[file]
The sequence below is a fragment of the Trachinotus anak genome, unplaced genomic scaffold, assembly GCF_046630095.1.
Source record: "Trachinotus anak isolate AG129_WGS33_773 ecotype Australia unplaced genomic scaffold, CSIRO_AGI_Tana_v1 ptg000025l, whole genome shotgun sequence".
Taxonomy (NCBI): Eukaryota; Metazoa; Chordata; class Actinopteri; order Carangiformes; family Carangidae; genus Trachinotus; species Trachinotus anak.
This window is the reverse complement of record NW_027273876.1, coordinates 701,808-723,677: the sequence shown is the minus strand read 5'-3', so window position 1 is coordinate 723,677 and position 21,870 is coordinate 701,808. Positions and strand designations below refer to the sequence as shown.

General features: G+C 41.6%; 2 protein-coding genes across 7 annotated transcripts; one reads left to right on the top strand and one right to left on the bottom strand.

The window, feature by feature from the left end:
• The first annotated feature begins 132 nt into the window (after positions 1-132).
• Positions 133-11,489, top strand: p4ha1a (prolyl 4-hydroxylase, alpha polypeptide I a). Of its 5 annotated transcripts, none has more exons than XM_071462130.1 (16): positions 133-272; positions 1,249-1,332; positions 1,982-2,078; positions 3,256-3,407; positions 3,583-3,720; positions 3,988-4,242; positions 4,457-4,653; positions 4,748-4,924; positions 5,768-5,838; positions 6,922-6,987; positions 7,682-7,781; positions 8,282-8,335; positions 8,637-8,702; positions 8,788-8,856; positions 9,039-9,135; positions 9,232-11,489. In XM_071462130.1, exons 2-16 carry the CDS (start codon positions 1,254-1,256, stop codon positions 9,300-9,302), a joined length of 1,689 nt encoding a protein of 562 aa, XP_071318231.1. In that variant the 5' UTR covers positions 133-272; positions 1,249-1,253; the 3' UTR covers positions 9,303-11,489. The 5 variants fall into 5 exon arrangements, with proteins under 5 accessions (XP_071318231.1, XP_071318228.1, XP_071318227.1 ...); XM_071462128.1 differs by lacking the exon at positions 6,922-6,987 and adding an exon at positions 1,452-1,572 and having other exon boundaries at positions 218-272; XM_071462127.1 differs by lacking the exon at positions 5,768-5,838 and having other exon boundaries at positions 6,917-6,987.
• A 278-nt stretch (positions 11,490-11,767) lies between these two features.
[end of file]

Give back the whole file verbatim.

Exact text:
The sequence below is a fragment of the Trachinotus anak genome, unplaced genomic scaffold, assembly GCF_046630095.1.
Source record: "Trachinotus anak isolate AG129_WGS33_773 ecotype Australia unplaced genomic scaffold, CSIRO_AGI_Tana_v1 ptg000025l, whole genome shotgun sequence".
Taxonomy (NCBI): Eukaryota; Metazoa; Chordata; class Actinopteri; order Carangiformes; family Carangidae; genus Trachinotus; species Trachinotus anak.
This window is the reverse complement of record NW_027273876.1, coordinates 701,808-723,677: the sequence shown is the minus strand read 5'-3', so window position 1 is coordinate 723,677 and position 21,870 is coordinate 701,808. Positions and strand designations below refer to the sequence as shown.

General features: G+C 41.6%; 2 protein-coding genes across 7 annotated transcripts; one reads left to right on the top strand and one right to left on the bottom strand.

The window, feature by feature from the left end:
• The first annotated feature begins 132 nt into the window (after positions 1-132).
• Positions 133-11,489, top strand: p4ha1a (prolyl 4-hydroxylase, alpha polypeptide I a). Of its 5 annotated transcripts, none has more exons than XM_071462130.1 (16): positions 133-272; positions 1,249-1,332; positions 1,982-2,078; positions 3,256-3,407; positions 3,583-3,720; positions 3,988-4,242; positions 4,457-4,653; positions 4,748-4,924; positions 5,768-5,838; positions 6,922-6,987; positions 7,682-7,781; positions 8,282-8,335; positions 8,637-8,702; positions 8,788-8,856; positions 9,039-9,135; positions 9,232-11,489. In XM_071462130.1, exons 2-16 carry the CDS (start codon positions 1,254-1,256, stop codon positions 9,300-9,302), a joined length of 1,689 nt encoding a protein of 562 aa, XP_071318231.1. In that variant the 5' UTR covers positions 133-272; positions 1,249-1,253; the 3' UTR covers positions 9,303-11,489. The 5 variants fall into 5 exon arrangements, with proteins under 5 accessions (XP_071318231.1, XP_071318228.1, XP_071318227.1 ...); XM_071462128.1 differs by lacking the exon at positions 6,922-6,987 and adding an exon at positions 1,452-1,572 and having other exon boundaries at positions 218-272; XM_071462127.1 differs by lacking the exon at positions 5,768-5,838 and having other exon boundaries at positions 6,917-6,987.
• A 278-nt stretch (positions 11,490-11,767) lies between these two features.